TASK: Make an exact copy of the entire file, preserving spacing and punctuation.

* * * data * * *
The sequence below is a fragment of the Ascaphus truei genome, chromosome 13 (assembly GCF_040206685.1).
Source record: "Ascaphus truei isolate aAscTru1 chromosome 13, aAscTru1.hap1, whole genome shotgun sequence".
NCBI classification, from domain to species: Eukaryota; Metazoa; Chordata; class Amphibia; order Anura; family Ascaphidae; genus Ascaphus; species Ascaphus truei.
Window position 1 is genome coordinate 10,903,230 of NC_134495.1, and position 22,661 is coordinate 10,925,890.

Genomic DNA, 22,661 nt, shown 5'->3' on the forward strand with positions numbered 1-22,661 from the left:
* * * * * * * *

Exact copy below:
The sequence below is a fragment of the Ascaphus truei genome, chromosome 13 (assembly GCF_040206685.1).
Source record: "Ascaphus truei isolate aAscTru1 chromosome 13, aAscTru1.hap1, whole genome shotgun sequence".
NCBI classification, from domain to species: Eukaryota; Metazoa; Chordata; class Amphibia; order Anura; family Ascaphidae; genus Ascaphus; species Ascaphus truei.
Window position 1 is genome coordinate 10,903,230 of NC_134495.1, and position 22,661 is coordinate 10,925,890.

Genomic DNA, 22,661 nt, shown 5'->3' on the forward strand with positions numbered 1-22,661 from the left: